An Obama official’s call for Israel to declare its nuclear weapons could mean the end of a 40 year pact to keep the Israeli arsenal under wraps, officials in both countries say.
A senior White House official told the Washington Times Wednesday that the administration considered Iran’s nuclear program and Israel’s nuclear program to be "apples and oranges," or unrelated issues.
Asked whether the Obama administration would press Israel to join the nuclear Non-Proliferation Treaty (NPT), the official – who spoke on the condition of anonymity – said, "We support universal adherence to the NPT. [It] remains a long-term goal."
Other U.S. and Israeli officials and nuclear specialists – some still serving, others not – told the Times that efforts by Washington to curb the spread of nuclear weapons could “expose and derail” a 40-year-old secret pact between the U.S. and Israel to protect the Jewish state’s nuclear arsenal from international scrutiny.
Issue will 'come to a head'
According to the paper, the issue will probably “come to a head” when Israeli Prime Minister Binyamin Netanyahu meets with U.S. President Barack Obama on May 18 in Washington. Netanyahu will seek assurances that Obama “will uphold the U.S. commitment and will not trade Israeli nuclear concessions for Iranian ones.”
Assistant Secretary of State Rose Gottemoeller said Tuesday at a U.N. meeting that Israel should sign on to the NPT.
"Universal adherence to the NPT itself, including by India, Israel, Pakistan and North Korea, ... remains a fundamental objective of the United States," Gottemoeller said. She would not say, however, whether the Obama administration intends to put pressure on Israel to join the treaty.
'Selling out' Israel?
In its editorial Wednesday, the Times warned against changing U.S policy towards Israel’s reported nuclear weapons. “Will the United States sell out its strongest ally in the Middle East to cozy up to its worst enemy?” it asked in its opening sentence.
The paper replied to Iran’s complaint that the U.S. has a “double standard” regarding Israeli and Iranian nuclear weapons.
“America treats Israel and Iran differently because they are fundamentally different,” it said. “Israel is a dependable U.S. ally and a free liberal democracy. Iran is a long-standing enemy of the United States, is directly or indirectly responsible via Iraqi insurgents and others for more deaths of U.S. service members than any country since the Vietnam War. Its people suffer under an oppressive theocracy.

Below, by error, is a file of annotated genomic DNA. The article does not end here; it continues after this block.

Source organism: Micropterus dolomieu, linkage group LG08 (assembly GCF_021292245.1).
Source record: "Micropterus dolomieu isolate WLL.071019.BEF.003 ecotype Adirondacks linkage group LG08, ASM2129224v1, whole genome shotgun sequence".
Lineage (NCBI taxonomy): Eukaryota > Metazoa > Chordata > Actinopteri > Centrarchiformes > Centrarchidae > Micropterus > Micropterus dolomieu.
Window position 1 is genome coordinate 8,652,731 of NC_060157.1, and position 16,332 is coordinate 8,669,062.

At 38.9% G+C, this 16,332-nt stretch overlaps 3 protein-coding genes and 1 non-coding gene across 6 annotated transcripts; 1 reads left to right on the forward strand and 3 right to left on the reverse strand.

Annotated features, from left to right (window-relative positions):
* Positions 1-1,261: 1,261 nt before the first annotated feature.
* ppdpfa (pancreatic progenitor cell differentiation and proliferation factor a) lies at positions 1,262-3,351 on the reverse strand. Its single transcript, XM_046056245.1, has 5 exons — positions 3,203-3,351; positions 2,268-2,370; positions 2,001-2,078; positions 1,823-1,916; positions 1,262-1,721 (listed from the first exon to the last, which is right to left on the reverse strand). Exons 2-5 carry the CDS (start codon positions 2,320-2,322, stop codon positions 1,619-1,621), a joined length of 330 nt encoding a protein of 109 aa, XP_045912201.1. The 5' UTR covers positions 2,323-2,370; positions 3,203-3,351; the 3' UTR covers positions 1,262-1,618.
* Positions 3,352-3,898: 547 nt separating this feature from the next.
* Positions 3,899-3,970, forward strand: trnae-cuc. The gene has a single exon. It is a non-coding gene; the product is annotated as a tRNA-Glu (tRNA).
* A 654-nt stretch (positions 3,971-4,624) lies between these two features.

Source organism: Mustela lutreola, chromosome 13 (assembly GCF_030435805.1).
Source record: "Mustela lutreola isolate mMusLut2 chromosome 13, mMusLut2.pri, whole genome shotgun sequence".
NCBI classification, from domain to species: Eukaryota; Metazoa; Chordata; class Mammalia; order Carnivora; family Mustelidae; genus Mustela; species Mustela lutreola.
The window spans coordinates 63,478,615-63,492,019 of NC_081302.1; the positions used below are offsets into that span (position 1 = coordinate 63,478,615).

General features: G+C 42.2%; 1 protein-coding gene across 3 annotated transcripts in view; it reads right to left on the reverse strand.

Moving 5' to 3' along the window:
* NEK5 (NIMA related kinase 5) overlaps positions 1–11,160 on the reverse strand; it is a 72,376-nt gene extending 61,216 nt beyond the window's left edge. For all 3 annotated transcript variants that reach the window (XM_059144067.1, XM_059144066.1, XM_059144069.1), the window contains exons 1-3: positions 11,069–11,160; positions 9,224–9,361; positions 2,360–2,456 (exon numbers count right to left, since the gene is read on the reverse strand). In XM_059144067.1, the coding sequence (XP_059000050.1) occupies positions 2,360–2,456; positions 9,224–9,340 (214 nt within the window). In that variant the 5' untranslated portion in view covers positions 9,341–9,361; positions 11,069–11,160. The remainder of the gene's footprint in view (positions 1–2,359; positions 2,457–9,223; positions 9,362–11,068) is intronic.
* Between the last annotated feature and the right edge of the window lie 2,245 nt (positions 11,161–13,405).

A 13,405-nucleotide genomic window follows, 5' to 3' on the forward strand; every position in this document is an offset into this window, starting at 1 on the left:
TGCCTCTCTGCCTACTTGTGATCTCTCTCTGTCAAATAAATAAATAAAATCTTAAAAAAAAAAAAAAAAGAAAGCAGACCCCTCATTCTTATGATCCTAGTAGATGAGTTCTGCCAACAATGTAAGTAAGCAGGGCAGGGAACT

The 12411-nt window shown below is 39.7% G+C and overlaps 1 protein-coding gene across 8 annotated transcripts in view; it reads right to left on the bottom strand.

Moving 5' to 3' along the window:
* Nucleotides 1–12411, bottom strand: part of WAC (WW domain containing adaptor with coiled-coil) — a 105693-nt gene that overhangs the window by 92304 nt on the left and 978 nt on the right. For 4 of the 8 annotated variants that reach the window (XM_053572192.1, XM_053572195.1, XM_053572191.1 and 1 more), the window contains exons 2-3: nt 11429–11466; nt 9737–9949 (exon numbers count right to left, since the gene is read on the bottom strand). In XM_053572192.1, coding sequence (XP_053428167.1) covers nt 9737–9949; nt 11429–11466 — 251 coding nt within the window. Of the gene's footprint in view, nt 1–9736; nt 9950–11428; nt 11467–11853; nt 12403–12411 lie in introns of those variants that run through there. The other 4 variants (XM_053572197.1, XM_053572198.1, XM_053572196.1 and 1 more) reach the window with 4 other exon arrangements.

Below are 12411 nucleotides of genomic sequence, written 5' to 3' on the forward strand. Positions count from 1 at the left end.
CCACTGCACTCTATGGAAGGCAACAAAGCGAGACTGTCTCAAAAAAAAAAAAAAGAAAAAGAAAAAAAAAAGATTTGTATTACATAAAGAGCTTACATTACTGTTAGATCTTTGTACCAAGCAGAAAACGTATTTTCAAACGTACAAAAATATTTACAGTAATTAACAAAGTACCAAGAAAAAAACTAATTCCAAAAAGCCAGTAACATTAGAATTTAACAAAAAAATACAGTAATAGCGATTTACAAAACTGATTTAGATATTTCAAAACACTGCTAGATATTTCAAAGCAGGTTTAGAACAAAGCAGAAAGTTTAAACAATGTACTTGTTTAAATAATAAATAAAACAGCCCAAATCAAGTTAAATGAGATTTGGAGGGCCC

"We approve of an Israeli nuclear force for the same reason we approve of a British, French or American nuclear force: We know it will serve peaceful purposes. We oppose an Iranian nuclear force for the same reason we oppose a North Korean nuclear force: We know it will not serve a peaceful purpose. Any attempt to establish parity between Israel and Iran on the nuclear issue is dangerous and naive.
“Pressing Israel to make its suspected nuclear arsenal into a bargaining chip only weakens our allies without defanging our foes,” the editorial warned.
Until now, Israel has never confirmed that it possesses nuclear weapons. If it does sign the NPT, it would have to declare and relinquish any nuclear arms at its disposal. Israel’s Muslim neighbors have threatened to destroy it and murder its citizens ever since it declared independence in 1948. For decades it has maintained deliberate ambiguity regarding the claims that it has nuclear arms, saying only that it will not be the first to introduce them to the Middle East.